Daryl Felix

Putting a crisis plan together is no easy cooking recipe.

Role: Business Continuity Manager at Pictet Asset Management
Based in: Geneva
Joined Pictet: 1999

What is your Pictet story?

I joined Pictet in 1999 to reinforce the online presence of the Group, before moving to Pictet Funds (now Pictet Asset Management) to work on internet projects and collaborative solutions. In 2015, I heard about the opportunity to become Business Continuity Manager. At the time, I had no idea what it implied, but I decided to take on the challenge. After getting certified, I was captivated by the job.

In a few words, business continuity management is about thinking of every possible crisis scenario (e.g., cyber-attack, natural catastrophe) and planning, simulating and testing different solutions. My motto: “I am doing my best, but I hope that my work won’t be used.”


How did you and your team react when you learned about COVID-19?

We were following closely what was happening in Asia already, as PAM has several offices in the region. In the second half of February, things started escalating quickly in Europe. Fortunately, we were not starting with a blank canvas.

Mid-March, I would compare the situation to a popcorn machine, we were getting requests from all sides. My mission went beyond ensuring business continuity. I had to reassure colleagues about health, the safety of their families and new working arrangements.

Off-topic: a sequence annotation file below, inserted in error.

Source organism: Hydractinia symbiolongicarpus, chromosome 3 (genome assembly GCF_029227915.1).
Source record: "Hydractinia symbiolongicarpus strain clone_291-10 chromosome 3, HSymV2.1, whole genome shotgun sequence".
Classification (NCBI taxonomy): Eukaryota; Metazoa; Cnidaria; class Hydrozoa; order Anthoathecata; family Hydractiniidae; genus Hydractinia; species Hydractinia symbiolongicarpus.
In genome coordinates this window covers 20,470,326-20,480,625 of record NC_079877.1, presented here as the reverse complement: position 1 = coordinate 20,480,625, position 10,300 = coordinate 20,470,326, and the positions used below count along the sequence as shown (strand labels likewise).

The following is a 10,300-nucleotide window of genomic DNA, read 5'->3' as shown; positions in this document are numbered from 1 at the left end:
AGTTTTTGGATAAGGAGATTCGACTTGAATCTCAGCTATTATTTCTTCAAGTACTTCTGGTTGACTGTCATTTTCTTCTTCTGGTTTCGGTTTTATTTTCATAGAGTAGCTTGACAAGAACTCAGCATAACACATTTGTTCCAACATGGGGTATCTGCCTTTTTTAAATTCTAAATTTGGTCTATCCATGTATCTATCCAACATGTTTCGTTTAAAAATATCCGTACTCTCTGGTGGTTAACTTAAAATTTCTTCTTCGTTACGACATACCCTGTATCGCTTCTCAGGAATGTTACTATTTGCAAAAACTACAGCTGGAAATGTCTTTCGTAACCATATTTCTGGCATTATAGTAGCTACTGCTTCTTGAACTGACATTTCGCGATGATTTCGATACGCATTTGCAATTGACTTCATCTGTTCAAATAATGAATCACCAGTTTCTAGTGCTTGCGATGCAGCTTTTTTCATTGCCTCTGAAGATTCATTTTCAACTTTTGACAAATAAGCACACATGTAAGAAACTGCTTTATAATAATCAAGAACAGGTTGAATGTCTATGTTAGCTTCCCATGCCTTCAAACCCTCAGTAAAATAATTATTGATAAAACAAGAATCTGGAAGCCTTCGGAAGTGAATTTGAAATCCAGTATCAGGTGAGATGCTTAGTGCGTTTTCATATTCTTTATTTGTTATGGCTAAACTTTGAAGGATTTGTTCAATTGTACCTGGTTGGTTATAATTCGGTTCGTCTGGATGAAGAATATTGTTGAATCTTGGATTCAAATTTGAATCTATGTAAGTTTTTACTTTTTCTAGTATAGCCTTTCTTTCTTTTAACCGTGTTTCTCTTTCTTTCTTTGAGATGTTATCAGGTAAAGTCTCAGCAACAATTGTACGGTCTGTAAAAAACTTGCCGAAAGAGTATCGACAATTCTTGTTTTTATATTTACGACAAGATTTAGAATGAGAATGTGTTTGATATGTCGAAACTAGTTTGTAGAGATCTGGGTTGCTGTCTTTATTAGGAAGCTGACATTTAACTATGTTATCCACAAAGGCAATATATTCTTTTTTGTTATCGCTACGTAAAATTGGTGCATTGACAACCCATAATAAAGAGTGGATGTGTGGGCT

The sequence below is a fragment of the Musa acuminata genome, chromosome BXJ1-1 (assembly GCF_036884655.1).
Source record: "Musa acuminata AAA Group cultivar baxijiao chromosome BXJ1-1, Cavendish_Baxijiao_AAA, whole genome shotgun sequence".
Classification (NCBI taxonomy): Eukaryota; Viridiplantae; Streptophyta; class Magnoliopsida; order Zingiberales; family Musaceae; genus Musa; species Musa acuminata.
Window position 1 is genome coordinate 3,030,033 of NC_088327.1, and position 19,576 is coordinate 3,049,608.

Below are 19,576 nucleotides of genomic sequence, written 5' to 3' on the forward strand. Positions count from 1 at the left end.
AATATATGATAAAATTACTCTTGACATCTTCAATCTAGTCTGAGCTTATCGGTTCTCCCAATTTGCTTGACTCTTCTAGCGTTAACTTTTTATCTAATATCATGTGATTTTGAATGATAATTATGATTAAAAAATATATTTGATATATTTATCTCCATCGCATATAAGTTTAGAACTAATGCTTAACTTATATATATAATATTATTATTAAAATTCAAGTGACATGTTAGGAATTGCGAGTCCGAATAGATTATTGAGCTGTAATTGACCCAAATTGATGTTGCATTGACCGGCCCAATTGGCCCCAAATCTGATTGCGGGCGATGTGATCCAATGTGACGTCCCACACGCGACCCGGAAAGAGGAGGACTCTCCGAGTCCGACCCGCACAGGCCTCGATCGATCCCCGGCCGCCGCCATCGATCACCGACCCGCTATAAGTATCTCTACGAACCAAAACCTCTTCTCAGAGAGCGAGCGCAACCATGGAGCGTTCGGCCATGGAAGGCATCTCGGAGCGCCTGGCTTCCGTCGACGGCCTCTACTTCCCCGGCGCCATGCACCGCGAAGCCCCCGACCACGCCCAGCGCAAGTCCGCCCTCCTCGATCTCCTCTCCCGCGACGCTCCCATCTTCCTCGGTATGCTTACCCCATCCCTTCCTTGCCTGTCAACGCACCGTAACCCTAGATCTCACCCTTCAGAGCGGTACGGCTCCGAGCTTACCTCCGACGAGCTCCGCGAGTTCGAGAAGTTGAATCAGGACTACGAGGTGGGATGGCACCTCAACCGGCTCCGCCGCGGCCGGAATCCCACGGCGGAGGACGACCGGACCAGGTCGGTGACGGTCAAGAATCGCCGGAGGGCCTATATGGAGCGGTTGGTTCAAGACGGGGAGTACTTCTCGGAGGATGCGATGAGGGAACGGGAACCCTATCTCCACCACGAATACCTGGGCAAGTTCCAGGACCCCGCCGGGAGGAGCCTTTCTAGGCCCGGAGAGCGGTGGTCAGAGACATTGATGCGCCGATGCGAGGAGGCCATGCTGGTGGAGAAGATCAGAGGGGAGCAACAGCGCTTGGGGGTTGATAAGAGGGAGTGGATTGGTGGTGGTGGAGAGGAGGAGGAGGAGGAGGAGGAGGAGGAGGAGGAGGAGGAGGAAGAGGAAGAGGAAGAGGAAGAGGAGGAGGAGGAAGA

Our plans included scenarios like sending colleagues to a Business Continuity Site or to another city, but with national lockdowns and social distancing, we had to rethink our approach. I worked for 31 days straight alongside our talented Tech&Ops colleagues. Thanks to their ingenuity and agility, we managed to setup remote accesses for almost everyone.

We ended up joking about the fact that teams at Tech&Ops were already reaching some of their 2024 targets in terms of digitalisation of the workplace.


Any particular challenge you want to share?

Ensuring that our trading colleagues could keep on working was essential. As their tasks require multiple screens and keyboards, we created tailor-made setups for each person. That implied loading our cars with 38’’ monitors, which we would exceptionally deliver and setup in their homes, by respecting all precautionary measures (social distancing, protective equipment etc.).


What lesson did you draw from this crisis?

Each person can contribute to the final solution as we all have different skills and competencies. Putting together a crisis plan is no easy cooking recipe. It is only by putting individual pieces together that a solid plan can emerge.

I’ve been through many crises along the years and each time everyone came together. It is the strength of the Pictet Group, regardless of each person’s business line, we are all aligned thanks to a common spirit, positive attitude and desire to do good.


What impact do you see for Pictet, the financial industry and society as a whole?

There will be a pre and post 2020. The ways of working, collaborating and communicating will change deeply. I envision a positive impact on peoples’ lifestyles in terms of work-life balance, family interactions and extra-curricular activities. At Pictet, we will strive to become even more agile in order to maintain the quality of our services for our clients and colleagues.

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